Rare and common genetic variants linked with schizophrenia

1 August 2008

New research has identified new genetic variants associated with the disease schizophrenia, the most common major psychiatric disorder (affecting around 1 in 100 of the UK population), which causes altered perceptions of reality typified by delusions and hallucinations. Two large-scale international collaborative research studies by the International Schizophrenia Consortium (ISC) and SGENE Consortium, both published in the journal Nature,  looked independently at copy number variations or CNVs (regions of deletions or duplications in the DNA sequence) in the genomes of several thousand patients with schizophrenia; CNVs have already been associated with the disease (see previous news).

Both projects identified specific genetic abnormalities associated with schizophrenia in sites on chromosomes 1, 15 and 22 (the latter having been previously associated with increased risk of the disease). The new mutations are rare, thought to be present in no more than 1% of the general population, but appear to confer a substantially increased risk (3 to 15-fold) of developing the disease, of around 3-fold for the site on chromosome 1, and 12- and 15-fold for the two sites on chromosome 15. The ISC paper found that structural chromosomal changes (especially single, rare ones) occurred at a generally higher frequency in individuals with schizophrenia than controls [The International Schizophrenia Consortium. Nature. 2008 Jul 30 doi:10.1038/nature07239].The SGEBE paper suggests that rare variants may account for a larger proportion of genetic susceptibility towards schizophrenia than is the case for other complex diseases; the reasoning is that, since the disease is associated with much lower rates of reproduction than normal, genetic variants tend to be lost from the population more rapidly than usual [Stefansson H et al. Nature 2008 Jul 30. doi:10.1038/nature07229].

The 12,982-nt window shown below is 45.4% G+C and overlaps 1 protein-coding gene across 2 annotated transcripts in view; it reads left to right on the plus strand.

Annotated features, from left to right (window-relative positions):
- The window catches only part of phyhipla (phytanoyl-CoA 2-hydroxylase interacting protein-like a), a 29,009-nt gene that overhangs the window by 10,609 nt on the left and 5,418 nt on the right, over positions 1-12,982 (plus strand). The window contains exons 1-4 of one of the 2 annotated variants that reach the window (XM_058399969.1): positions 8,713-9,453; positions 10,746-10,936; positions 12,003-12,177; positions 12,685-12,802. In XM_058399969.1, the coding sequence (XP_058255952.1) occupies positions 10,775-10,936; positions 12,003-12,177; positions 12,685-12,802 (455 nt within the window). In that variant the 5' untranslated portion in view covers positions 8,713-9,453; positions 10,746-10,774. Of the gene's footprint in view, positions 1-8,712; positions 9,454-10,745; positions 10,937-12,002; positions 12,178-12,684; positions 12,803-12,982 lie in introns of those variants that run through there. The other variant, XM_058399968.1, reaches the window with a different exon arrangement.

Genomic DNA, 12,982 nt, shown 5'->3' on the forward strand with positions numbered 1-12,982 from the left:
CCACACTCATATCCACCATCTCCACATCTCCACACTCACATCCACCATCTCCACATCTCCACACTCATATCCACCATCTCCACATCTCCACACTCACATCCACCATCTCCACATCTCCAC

Dr Pamela Sklar of the ISC said: "We've only explained a tiny fraction of why people might develop schizophrenia and much more work needs to be done to connect specific changes to the full spectrum of other types of genetic factors that might influence schizophrenia as well as the way in which those might interact with the environment" (see press release).

A third publication in the journal Nature Genetics used a genome-wide association study (GWA) to identify a number of more common genetic variations linked with a slightly increased risk of schizophrenia [O’Donovan MC et al. Nat. Genetics 2008 Jul 30 doi:10.1038/ng.201]. One locus was also found to show association with an increased risk of bipolar disorder, leading the authors to propose that it might influence risk to a broader psychosis phenotype.

Comment:  Researchers have prudently warned that the new findings, whilst of value, are not likely to be applicable as susceptibility tests for schizophrenia, since there are probably many different genetic ‘routes’ to the disease (see BBC news). However, besides informing work on the biological mechanisms that underlie the development of schizophrenia, findings could potentially also contribute towards improved means of diagnosing the condition and distinguishing it from other psychiatric conditions such as bipolar disorder (see ScienceDaily news).

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